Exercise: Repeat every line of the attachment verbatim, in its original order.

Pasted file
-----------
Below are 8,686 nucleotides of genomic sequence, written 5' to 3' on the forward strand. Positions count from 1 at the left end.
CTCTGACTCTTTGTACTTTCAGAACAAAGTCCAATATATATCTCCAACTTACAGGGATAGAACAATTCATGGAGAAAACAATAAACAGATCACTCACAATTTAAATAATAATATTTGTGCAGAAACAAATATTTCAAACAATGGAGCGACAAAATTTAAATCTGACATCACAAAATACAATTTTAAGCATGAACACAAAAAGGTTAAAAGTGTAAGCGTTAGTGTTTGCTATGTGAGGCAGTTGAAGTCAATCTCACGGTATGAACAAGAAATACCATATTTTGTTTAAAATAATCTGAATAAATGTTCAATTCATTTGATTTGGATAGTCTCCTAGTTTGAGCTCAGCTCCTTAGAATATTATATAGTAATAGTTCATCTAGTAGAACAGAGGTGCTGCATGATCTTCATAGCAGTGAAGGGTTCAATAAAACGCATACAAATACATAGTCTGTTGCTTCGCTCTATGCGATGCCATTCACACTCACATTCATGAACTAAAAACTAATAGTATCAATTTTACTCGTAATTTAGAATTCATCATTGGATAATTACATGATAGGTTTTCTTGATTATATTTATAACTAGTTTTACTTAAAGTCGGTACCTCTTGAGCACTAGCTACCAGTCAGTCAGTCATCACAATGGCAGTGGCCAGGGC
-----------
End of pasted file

Below are 8,686 nucleotides of genomic sequence, written 5' to 3' on the forward strand. Positions count from 1 at the left end.
CTCTGACTCTTTGTACTTTCAGAACAAAGTCCAATATATATCTCCAACTTACAGGGATAGAACAATTCATGGAGAAAACAATAAACAGATCACTCACAATTTAAATAATAATATTTGTGCAGAAACAAATATTTCAAACAATGGAGCGACAAAATTTAAATCTGACATCACAAAATACAATTTTAAGCATGAACACAAAAAGGTTAAAAGTGTAAGCGTTAGTGTTTGCTATGTGAGGCAGTTGAAGTCAATCTCACGGTATGAACAAGAAATACCATATTTTGTTTAAAATAATCTGAATAAATGTTCAATTCATTTGATTTGGATAGTCTCCTAGTTTGAGCTCAGCTCCTTAGAATATTATATAGTAATAGTTCATCTAGTAGAACAGAGGTGCTGCATGATCTTCATAGCAGTGAAGGGTTCAATAAAACGCATACAAATACATAGTCTGTTGCTTCGCTCTATGCGATGCCATTCACACTCACATTCATGAACTAAAAACTAATAGTATCAATTTTACTCGTAATTTAGAATTCATCATTGGATAATTACATGATAGGTTTTCTTGATTATATTTATAACTAGTTTTACTTAAAGTCGGTACCTCTTGAGCACTAGCTACCAGTCAGTCAGTCATCACAATGGCAGTGGCCAGGGC